• Mon, 16, Oct, 2017 - 5:00:AM

We spoke to 18-year-old film star Erana James about The Changeover, feminism, Te Reo, and celebrating strength in women

What have you done in the past year?

Finished a huge project? Sat your final exams? Got a new job, or started at a new school? Started following your dreams?

Imagine doing all that and – like Erana James has. In the space of barely a year, she’s finished a film, passed her final year exams, graduated from high school, started university, and is now climbing up the acting ladder. Oh, and she’s only 18.

James is one of the stars of The Changeover, a film adapted from the 1984 Margaret Mahy novel of the same name. James says the story itself is a pretty easy one to follow. “The Changeover is a supernatural thriller about a young woman named Laura Chant (who James plays) and it is a love story between her and her little brother Jacko,” she explains. “Jacko gets stamped by an evil spirit and Laura has to go on a journey of self-discovery and self-growth in order to save her brother. It is a story of a girl changing over from sensitive to a witch and from girl to woman.”

James says working with big names like Lucy Lawless, Melanie Lynskey, Timothy Spall and Dame Kate Harcourt was a privilege. But more important, she says, is the message of the film – and particularly its message for young women. “I hope young women will see Laura standing up for herself and taking charge of her life in the positive way in which it was intended,” she says. “Whilst there are a few strong female protagonists in the media at the moment, all saving the world, Laura is saving the world in a more grounded and realistic way which I think is relatable and is relevant to a young adult audience.”

So… is James a feminist? “Definitely. This film is definitely a feminist film as well. I would consider myself a feminist as oppression and inequality are not acceptable and never have been. This film I hope speaks to this and adds to the growing list of strong female protagonists in film, and a positive role model for young women.”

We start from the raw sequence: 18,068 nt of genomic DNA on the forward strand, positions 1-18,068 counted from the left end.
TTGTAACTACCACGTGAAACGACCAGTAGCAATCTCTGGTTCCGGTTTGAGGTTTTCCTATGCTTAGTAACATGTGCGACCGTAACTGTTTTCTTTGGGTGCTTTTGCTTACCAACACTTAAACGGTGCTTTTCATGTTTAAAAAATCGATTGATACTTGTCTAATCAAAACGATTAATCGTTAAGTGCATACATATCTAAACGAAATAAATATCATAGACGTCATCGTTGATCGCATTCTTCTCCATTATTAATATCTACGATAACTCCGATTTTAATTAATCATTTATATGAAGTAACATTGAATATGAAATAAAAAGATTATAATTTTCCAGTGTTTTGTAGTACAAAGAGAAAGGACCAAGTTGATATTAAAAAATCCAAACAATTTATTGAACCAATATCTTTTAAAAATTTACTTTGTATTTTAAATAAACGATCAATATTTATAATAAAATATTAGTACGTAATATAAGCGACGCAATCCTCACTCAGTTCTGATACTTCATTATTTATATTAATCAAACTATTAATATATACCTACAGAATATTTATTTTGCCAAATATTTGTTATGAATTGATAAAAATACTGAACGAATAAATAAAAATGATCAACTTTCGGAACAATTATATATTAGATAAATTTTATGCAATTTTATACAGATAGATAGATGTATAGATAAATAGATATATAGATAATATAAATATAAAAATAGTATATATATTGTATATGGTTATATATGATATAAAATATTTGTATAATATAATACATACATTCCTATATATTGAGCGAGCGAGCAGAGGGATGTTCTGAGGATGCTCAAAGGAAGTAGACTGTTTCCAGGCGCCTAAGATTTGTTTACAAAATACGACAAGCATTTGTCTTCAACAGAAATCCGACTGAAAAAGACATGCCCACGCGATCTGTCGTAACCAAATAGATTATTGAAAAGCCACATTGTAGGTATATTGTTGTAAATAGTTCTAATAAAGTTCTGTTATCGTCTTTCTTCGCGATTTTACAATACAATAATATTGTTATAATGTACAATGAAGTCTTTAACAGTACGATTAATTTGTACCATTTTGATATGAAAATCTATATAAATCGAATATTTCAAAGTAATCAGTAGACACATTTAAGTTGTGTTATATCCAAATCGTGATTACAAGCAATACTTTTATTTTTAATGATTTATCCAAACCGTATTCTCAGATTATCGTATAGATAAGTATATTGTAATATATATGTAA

Being an actor, James says it’s also important to make sure people are portrayed accurately and not misrepresented or stereotyped, which she says can only make it easier to dehumanise others. “I think the misrepresentation of men and women in media definitely sends messages to youth of the position of men and women in society and how to think and act,” she explains. “When watching popular television and hearing language being used that sends messages of the correct and incorrect ways to be acting and performing one’s gender, it is a massive barrier. In New Zealand as well, the issues of mental illness among young boys and girls are definitely a massive barrier and an issue. The way that many young men feel as though that are unable to express themselves is extremely dangerous.”

But there’s more to James than just her role in The Changeover and her career as an actor. She’s also studying for a Bachelor of Arts in Te Reo Māori – and believes it’s of the utmost importance to preserve the native language of the original people of Aotearoa. “I chose Te Reo because there really is not enough Te Reo Māori speakers in this country,” she explains. “It’s a beautiful language and by understanding and speaking the language you get more of an insight and deeper understanding into the culture. Being Māori I felt it so important to learn the language of my people, though that should never stop anyone – no matter where they are from – from learning Te Reo Māori.”

But even without studying the language in a school, James says there are things we can all do to make sure Te Reo doesn’t die out. “By normalising the greetings and general sayings [for starters],” she explains. “By using ‘kia ora’ or ‘tēnā koe’ in everyday conversation means that it will become more ingrained. Having everybody have a go at saying Māori words, no matter how unsure you may be about pronunciation, is really important as it helps everyone improve and feel less awkward and scared about mispronunciation and more confident in the future.”

But back to The Changeover.  James says that, no matter how it performs at the box office, she hopes audiences will walk away feeling empowered. “This film will (hopefully) empower and inspire young women to see that strength, confidence and assertiveness are qualities to be celebrated.”


The Changeover is now showing in cinemas nationwide.


  • Erana James /
  • The Changeover /
  • Acting /
  • Entertainment /
  • Feminism /
  • Women /
  • Women's Rights /
  • Empowerment /
  • Te Reo /
  • Te Reo Maori /
  • Maori /
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